For the ongoing series, Code Word, we’re exploring if — and how — technology can protect individuals against sexual assault and harassment, and how it can help and support survivors.
Slack, the group messaging tool has undoubtedly revolutionized the workplace, defining itself as a collaborative tool that encourages openness within teams regardless of the company size. It’s now easier than ever to stay in touch with colleagues, whether you want to or not.
Earlier this year, Caroline Sinders, an internet researcher, received a message from a friend asking whether it was possible to block someone on Slack. She had been sent multiple “creepy” messages from a co-worker who had also made her feel uncomfortable offline in the office — and this wasn’t the first time Sinders had been asked this.
There is currently no way to mute, hide, or block users on Slack. In a Quartz article written by Sinders in June titled “No one is talking about the biggest problem with Slack,” she argued everyone should have the ability to mute, block, and generally augment their experiences online because it “creates safety.” And this isn’t the first time the issue has been raised: back in 2017, Slack replied to a thread requesting these features: “The ability to mute another user wouldn’t be a good fit for work teams.”
On various social media sites, the mute feature anonymously prevents messages from showing up, which functions well since contacts on sites such as Facebook and Instagram are generally friends or family. However, Slack is a paid workplace tool that enables communication amongst various time zones and departments, and it can be argued if users are muted or blocked on the platform, it could affect the promised efficiency of the tool.
Last week, Sinders took matters into her own hands and started a petition calling on Slack to introduce a user blocking option claiming it “doesn’t change a workplace’s policy — it just helps protect victims.” So far, the petition has gathered 378 out of the 400 requested signatures.
On most social networking sites, it’s fairly simple to block users and file complaint reports. Despite Slack not being an official social media site, it can be used in non-work settings, such as conferences where attendees can communicate with one another. As such, there’s a need to recognize the various ways in which Slack can be used – and unfortunately, misused – by people, and so it could potentially benefit from adding anti-harassment features like a mute button.
While Slack is technically just a workplace tool, it’s facing the same issues that major social networking sites like Twitter and Facebook have, in that it seems to take no responsibility for harassment that takes place on the platform. Slack’s “Acceptable Use Policy” defines what is and isn’t allowed, with no mention of harassment or unwelcome, inappropriate sexual comments.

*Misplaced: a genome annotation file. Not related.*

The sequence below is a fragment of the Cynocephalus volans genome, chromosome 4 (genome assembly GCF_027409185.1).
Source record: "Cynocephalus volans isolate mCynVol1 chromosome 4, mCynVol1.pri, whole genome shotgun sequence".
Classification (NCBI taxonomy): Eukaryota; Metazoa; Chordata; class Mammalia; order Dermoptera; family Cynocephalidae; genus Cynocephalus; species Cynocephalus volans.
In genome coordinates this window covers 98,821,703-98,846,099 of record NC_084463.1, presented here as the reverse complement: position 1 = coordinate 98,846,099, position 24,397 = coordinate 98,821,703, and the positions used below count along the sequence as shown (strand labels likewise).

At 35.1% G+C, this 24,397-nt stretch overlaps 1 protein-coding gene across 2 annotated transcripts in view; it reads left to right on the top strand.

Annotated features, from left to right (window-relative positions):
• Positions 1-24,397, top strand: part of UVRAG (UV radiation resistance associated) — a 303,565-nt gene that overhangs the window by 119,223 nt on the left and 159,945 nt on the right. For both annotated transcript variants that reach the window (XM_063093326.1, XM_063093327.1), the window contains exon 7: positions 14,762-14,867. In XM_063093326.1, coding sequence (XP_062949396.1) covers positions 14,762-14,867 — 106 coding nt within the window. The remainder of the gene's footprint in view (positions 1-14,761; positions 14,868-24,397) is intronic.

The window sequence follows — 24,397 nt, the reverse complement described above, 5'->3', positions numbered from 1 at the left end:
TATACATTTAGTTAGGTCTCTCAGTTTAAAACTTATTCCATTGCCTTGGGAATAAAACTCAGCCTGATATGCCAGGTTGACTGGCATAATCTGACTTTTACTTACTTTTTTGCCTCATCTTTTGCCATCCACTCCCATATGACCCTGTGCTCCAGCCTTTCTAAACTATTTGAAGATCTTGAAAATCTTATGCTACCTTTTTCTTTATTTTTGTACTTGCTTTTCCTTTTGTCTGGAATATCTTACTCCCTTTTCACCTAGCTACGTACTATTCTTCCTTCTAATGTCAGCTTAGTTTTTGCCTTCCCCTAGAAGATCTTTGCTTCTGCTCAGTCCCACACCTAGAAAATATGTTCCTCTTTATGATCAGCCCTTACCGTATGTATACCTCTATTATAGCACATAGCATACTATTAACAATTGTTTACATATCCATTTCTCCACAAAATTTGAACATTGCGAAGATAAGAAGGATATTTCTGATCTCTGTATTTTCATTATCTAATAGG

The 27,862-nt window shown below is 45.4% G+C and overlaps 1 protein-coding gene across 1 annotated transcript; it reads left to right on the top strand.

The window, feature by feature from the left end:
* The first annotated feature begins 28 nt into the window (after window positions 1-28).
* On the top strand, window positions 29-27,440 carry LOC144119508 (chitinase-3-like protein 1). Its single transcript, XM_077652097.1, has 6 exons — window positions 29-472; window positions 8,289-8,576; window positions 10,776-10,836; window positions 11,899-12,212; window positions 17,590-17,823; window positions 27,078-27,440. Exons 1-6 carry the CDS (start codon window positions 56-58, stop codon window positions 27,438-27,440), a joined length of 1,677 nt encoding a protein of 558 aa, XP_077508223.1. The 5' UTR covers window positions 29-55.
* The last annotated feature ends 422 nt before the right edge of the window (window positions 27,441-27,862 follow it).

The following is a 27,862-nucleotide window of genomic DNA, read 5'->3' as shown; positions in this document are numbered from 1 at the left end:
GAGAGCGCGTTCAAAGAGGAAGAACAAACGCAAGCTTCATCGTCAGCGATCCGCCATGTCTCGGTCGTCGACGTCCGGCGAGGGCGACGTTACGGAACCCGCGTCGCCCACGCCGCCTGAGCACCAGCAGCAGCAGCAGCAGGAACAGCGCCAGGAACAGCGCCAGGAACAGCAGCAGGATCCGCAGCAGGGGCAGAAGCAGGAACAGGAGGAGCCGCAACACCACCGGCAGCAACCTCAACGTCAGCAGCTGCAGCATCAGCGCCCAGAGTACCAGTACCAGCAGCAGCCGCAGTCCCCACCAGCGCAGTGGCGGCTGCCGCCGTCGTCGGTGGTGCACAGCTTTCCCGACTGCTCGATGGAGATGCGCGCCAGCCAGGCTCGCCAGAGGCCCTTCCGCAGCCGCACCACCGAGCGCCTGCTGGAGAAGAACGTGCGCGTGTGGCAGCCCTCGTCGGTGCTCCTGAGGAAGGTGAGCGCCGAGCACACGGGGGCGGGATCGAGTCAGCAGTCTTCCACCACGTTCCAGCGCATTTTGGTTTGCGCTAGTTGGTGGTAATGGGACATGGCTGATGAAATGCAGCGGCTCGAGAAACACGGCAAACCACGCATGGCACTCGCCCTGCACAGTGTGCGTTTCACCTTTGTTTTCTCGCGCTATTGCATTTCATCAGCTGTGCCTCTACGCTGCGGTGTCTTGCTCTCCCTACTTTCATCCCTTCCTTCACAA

Sinders acknowledges that claims like this should be raised within the workplace, but argues that some of the responsibility falls onto the messaging tool to protect its users.
“There’s been a little bit of pushback to the petition generally from a lot of white men, which seems to be that people should report harassment to HR,” Sinders told TNW. “That would make sense, if you believe HR works. But sometimes it takes HR a while to investigate and sometimes HR is just incompetent. Also, HR — especially with harassment cases — doesn’t work for all people.”
Online harassment can happen to anyone, but with social and chat apps, it tends to disproportionately affect marginalized groups and women. As mentioned, many argue Sinders’ friend should’ve gone straight to HR about the messages she was receiving on Slack — but how can we expect systems and institutions that are already stacked against marginalized groups to solve the problem?
The proposal to add a block function definitely isn’t a final solution. As Slack is a work tool, having to block certain employees from interaction can only be damaging to productivity and your presence in the online workplace. Being able to block people is a quick fix, but one that doesn’t address the root issue, and also seems to only disadvantage the recipient.
If added, it will also be important to look at how Slack’s blocking features affects records of harassment — it can’t be something that erases all previous interactions, or else there will be little proof to show if and when the harassment case is escalated.
An investigation by The Financial Times last year explored how workplace technology is fueling a new wave of sexual harassment. In particular, it outlined how Slack, and other company messaging tools like Facebook’s Workplace, ask employees of companies to provide personal details about themselves including their mobile number, location, home address, and social media links. This information is visible to anyone in their shared Slack workspace channels and can be used in more sinister ways than just “getting to know” your co-workers.
Because of this, Sinders argued: “People should have the agency and ability to augment their experiences, even if it means missing messages. But, if anything, if someone needs to block someone else, they probably aren’t missing important messages from the person they blocked — they’re blocking a message detrimental to them.”
While the responsibility ultimately falls on HR departments to resolve any harassment claims raised at work, Slack has created new, and easier ways for perpetrators to discreetly harass coworkers on work time. While a feature that allows people to block or mute others doesn’t eradicate the issue of sexual harassment at work, it does provide a short-term solution and escape for the victim.
You can sign Sinder’s petition here.